All my life I heard these beautiful stories from mothers about the birth of their children. They usually go something like this, “The day my child was born was the best, most beautiful day of my life. My heart just opened up with love. I was in heaven. I never knew love like this before…” You get the idea.
So fast-forward to the birth of my own daughter Siena. Everything was going smoothly – as smoothly as it can go with no painkillers, no drugs, and no sleep – until a few minutes before she was going to be pushed out of my womb. And then it hit me. Oh my god, there is no going back. Yes, intellectually I had realized this. I knew that a real, live baby was coming for the last 9 months, but at a core, visceral level, I did not truly know what this meant until just a few minutes before she was born. And I was scared to death. What had I done? My life will no longer be my own. How am I going to take care of this small baby? I was totally and utterly overwhelmed and helpless to stop this process from completing. This baby was coming. My body was working to get this baby out, even as my mind and emotions were desperately trying to press rewind. Thank god bodies know what to do even when we don’t.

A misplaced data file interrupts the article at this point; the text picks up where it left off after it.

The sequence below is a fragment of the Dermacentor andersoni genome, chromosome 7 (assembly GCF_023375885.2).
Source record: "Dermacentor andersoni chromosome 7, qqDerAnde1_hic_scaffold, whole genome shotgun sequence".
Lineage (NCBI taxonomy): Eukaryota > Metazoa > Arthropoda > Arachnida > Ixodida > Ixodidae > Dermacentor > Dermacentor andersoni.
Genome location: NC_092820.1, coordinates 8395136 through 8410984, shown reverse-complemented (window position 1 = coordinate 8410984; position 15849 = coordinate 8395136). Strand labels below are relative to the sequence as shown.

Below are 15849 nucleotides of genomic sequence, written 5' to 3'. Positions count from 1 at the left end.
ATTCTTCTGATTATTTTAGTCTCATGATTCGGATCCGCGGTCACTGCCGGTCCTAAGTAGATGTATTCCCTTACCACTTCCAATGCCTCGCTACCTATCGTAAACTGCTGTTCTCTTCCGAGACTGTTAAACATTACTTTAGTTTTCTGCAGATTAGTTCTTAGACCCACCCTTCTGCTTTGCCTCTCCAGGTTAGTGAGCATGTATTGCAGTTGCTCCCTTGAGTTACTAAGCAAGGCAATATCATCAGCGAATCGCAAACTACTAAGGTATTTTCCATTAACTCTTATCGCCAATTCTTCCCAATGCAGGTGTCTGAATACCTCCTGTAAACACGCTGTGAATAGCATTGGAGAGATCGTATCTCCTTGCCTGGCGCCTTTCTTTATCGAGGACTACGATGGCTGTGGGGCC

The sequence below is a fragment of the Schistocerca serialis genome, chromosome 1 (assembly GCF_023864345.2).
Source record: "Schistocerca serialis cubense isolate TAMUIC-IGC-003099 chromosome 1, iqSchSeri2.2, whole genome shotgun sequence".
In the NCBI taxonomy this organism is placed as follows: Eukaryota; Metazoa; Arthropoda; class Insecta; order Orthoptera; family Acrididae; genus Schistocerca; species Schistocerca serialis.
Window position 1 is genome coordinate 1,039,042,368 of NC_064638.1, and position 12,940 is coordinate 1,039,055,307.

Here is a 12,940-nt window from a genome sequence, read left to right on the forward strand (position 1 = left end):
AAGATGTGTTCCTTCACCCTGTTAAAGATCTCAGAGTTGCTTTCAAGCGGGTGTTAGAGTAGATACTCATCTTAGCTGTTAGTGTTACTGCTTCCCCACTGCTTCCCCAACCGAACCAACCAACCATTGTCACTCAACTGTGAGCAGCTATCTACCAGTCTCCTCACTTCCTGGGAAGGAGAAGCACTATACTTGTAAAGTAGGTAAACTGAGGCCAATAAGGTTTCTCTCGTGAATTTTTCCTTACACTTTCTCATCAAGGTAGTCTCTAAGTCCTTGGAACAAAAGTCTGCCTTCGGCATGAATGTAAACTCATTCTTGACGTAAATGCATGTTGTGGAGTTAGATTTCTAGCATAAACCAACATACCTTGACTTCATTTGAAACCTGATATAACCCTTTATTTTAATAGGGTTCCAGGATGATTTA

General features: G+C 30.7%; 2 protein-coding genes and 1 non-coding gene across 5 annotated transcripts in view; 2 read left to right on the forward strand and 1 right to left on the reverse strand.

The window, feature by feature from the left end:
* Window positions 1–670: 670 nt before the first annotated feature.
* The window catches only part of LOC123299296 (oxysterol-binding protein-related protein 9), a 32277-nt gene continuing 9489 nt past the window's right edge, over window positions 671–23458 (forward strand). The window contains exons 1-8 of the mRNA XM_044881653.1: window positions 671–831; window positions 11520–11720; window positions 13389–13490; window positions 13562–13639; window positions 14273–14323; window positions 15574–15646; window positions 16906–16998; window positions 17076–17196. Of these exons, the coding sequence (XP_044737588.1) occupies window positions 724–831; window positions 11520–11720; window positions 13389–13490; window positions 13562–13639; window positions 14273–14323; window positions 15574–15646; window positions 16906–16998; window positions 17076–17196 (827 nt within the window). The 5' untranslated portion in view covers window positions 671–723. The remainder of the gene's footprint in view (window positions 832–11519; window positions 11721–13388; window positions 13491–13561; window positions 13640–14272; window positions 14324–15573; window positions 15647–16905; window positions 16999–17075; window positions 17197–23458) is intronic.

I’d like to be able to say that the moment Siena was born and placed in my arms, the world stopped, the gates of heaven opened and this love just poured out of me, making it the most beautiful day of my life. But that’s not what happened. Love was there and a fierce protectiveness, but there was also this feeling that I was meeting a stranger. Who is this being that came out of my body? The fear was still there too, but thankfully, my instincts kicked into gear and I knew what to do. Over the next days, weeks, months, my love for this little baby grew more and more intense and I can now say that I never knew love like this before. But it took time.
Now I know that my experience is okay – not just okay, but fairly common. It’s just not talked about as much. It’s a dark truth that’s not as glamorous and beautiful as those other birth stories. Still, I think it’s important that these stories get shared. They are part of the spectrum of mothers’ experiences and as we mothers share our truth, they give space for other mothers to accept the full range of their emotions and experiences – the good, the bad and the ugly.
By Anita Michelson